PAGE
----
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overhead of GC in caml runtime?
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Date: -- (:)
From: Pierre Weis <Pierre.Weis@i...>
Subject: Re: Imperative programming in Caml
Hi Walid

> > If you write:
> > 
> > imperative call;
> > let x = blah in
> >   imperative call
> > 
> > then you get a little distracted by the indentation.  
> Got it!
> > Mmm.  I don't think you're going to have much success at showing that
> > O'Caml is a reasonable language without using at least some
> > polymorphism.  Perhaps this restatement of my previous code would
> > help, though:
> > 
> > type optional_int =
> >        | No_Int
> >        | Some_Int of int
> I feel you were "righter" the first time.  An "option" type is somehow
> semanticaly implict in having "null/nill" in every pointer.  So, I think
> it is reasonable to interpreter "'a pointer" as "'a option ref".  This
> also suggests a naturally way to translate imperative programs to
> functional programs systematically.
> Thanks again for the great feedback.
> Walid.

Your problem seems to have something to do with elementary programming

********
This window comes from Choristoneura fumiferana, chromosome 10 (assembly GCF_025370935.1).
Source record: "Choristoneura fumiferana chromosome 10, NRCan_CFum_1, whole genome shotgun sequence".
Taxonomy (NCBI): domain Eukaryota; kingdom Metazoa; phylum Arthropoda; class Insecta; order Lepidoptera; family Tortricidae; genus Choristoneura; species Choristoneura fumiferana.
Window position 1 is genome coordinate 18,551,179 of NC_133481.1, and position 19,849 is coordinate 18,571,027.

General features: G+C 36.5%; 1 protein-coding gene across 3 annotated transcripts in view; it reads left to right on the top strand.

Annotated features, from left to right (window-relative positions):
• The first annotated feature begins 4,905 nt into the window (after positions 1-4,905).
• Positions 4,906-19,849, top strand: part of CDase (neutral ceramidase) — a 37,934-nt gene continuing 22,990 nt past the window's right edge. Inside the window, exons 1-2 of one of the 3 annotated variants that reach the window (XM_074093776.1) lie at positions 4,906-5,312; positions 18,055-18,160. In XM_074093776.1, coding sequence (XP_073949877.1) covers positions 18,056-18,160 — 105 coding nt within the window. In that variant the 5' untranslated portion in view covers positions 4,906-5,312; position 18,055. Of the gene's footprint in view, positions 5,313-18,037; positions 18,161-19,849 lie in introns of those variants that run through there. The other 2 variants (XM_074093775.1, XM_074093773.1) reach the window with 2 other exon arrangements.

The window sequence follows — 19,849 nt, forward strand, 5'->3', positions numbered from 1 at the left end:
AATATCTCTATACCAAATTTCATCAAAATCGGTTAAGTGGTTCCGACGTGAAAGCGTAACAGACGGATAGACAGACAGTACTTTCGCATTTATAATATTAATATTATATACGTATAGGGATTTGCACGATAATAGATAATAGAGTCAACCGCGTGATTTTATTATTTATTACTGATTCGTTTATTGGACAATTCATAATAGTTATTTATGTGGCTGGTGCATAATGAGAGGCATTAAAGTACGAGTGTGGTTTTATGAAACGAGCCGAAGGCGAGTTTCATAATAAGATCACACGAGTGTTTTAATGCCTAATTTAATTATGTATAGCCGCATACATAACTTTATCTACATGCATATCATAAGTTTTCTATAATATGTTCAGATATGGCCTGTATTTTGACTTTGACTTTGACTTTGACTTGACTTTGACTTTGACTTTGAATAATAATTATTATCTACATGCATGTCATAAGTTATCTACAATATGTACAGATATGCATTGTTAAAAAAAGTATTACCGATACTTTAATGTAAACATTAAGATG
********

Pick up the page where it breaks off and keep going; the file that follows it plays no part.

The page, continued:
in Caml; you may have a look at the documentation, in particular the
FAQ where basic indentation hints are given in the programming guide
lines (, and questions
about imperative programming in Caml including the existence of
imperative pointers and their encoding in Caml are discussed in
details (

Note: if you really do not want to use any kind of polymorphism, I'm
afraid you will have a bad time to write and explain imperative
programming examples in Caml, since you cannot use references ('a
ref), nor arrays ('a array), nor options ('a option), nor lists ('a
list); if you also consistently banish polymorphism from your function
type schemes, what could you do without the basic predicates such that
(=) (that has type 'a -> 'a -> bool), or even any comparison
predicates (<, <=, <>, ...)  that are also polymorphic ?

Hope this helps,

Pierre Weis

INRIA, Projet Cristal,,